‘Extensive flooding’ to continue through May

Spring rains and melting snow are helping to create the potential for major or moderate flooding in 25 states, with the greatest threat in the northern Plains and the upper Mississippi River basin, said NOAA in a spring outlook issued on Thursday.

2018 joins the roll of five hottest years, all since 2014

Last year was the fourth-warmest worldwide since 1880, said NASA and the National Oceanic and Atmospheric Administration on Wednesday, ranking behind 2016, 2017 and 2015. "2018 is yet again an extremely warm year on top of a long-term global warming trend," said Gavin Schmidt, director of NASA's Goddard Institute for Space Studies.

As climate warms, toxic algae blooms expand into Arctic

In NOAA’s annual Arctic Report Card, scientists highlighted the recent rise of toxic algae blooms in the region. The blooms, common in more temperate climates, are expected to increase in the Arctic, affecting people who depend on wild foods.

Looming renewal of ‘fish bill’ reveals industry-advocate divide

More than 100 organizations submitted a letter to members of Congress on Wednesday asking them to oppose ocean aquaculture. The letter was delivered as the looming renewal of the “fish bill,” the Magnuson-Stevens Act, reveals divides between the fishing industry and environmentalists, ocean advocates, and other stakeholders about the future of fisheries regulation.

Hurricanes, wildfires and other disasters cost U.S. $306 billion

The National Oceanic and Atmospheric Administration (NOAA) ranked 2017 as the most expensive year ever for natural disasters in the United States, reported the Washington Post. Hurricanes, wildfires and other catastrophes caused a combined $306 billion in damage, with 16 events that cost $1 billion apiece.

California and Oregon urge feds to send relief to salmon fisheries

Officials in California and Oregon are calling on the National Oceanic and Atmospheric Administration’s fisheries division to release emergency funding after salmon fisheries were closed in both states.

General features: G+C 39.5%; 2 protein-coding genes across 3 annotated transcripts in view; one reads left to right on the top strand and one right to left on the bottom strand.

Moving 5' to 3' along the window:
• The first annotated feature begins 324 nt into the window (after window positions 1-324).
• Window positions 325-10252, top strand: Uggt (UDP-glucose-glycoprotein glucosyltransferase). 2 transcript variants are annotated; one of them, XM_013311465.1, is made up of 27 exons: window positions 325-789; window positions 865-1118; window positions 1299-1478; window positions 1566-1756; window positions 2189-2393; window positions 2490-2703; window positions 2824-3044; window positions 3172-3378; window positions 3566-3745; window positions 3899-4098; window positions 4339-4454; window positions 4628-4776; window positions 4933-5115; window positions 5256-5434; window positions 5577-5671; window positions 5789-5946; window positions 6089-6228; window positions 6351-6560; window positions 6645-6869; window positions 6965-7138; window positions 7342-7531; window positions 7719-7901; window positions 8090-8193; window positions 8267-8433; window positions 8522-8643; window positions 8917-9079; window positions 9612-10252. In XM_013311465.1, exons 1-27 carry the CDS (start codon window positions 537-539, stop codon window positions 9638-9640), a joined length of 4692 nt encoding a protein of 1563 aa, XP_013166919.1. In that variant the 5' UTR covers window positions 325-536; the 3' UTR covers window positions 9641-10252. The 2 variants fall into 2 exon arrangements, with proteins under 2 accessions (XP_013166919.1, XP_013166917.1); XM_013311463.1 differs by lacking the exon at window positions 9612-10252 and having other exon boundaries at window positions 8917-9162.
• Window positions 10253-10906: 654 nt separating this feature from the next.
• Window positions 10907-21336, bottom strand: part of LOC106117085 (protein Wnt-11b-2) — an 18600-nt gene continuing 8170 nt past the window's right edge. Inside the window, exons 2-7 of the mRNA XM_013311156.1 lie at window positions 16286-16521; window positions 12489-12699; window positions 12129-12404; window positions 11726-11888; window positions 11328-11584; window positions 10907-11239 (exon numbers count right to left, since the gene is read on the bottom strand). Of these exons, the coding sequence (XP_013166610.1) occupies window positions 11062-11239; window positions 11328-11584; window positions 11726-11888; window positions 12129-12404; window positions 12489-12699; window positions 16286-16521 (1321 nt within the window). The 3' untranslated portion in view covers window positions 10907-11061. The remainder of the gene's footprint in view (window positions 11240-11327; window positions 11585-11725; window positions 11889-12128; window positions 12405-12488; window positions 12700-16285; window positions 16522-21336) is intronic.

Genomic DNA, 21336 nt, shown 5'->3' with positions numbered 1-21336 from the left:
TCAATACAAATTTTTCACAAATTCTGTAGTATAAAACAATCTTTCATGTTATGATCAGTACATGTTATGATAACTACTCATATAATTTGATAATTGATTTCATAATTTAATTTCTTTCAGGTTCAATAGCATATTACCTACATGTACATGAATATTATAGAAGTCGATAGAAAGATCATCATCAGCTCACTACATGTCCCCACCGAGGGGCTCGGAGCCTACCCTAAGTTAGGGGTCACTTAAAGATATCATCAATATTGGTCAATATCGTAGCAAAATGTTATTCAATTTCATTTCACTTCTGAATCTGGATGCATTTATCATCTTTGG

The Codfather gets 46 months in prison

Criminals don't come more colorful than Carlos Rafael, once the most powerful fisherman in the nation’s most valuable seafood port. Rafael, who was the subject of a FERN story published earlier this year with Mother Jones, was known widely as the Codfather. He conquered the fishing industry in New Bedford, Mass., through a combination of guile and rule-bending; he famously described himself as a pirate, and told regulators it was their job to catch him. On Monday, the law finally caught up to the Codfather: A federal judge sentenced Rafael to 46 months in prison for masterminding one of the biggest fisheries frauds in American history. (No paywall)

Fraudulent fishing tycoon exposes weakness in New England ‘catch shares’

After decades of gaming and monopolizing the system governing commercial fishing rights in New England, a crime lord known as The Codfather has been kicked from his throne in New Bedford, Massachusetts, writes Ben Goldfarb in FERN’s latest story, co-produced with Mother Jones. Rafael will plead guilty for fraud before a federal judge in Boston on Thursday, facing 25 years in prison and $500,000 in fines.

White House hopes to make big cuts at climate-science agency

The White House wants to cut funding 17 percent at the National Oceanic and Atmosphere Administration (NOAA), one of the government’s chief resources for climate science, according to a budget memo from the Office of Management and Budget obtained by The Washington Post.

Scientists scramble to download U.S. climate data ahead of Trump

Worried that federal climate databases might soon be taken offline, scientists are frantically trying to download as much data on climate change as they can before the Trump administration takes office, says The Washington Post.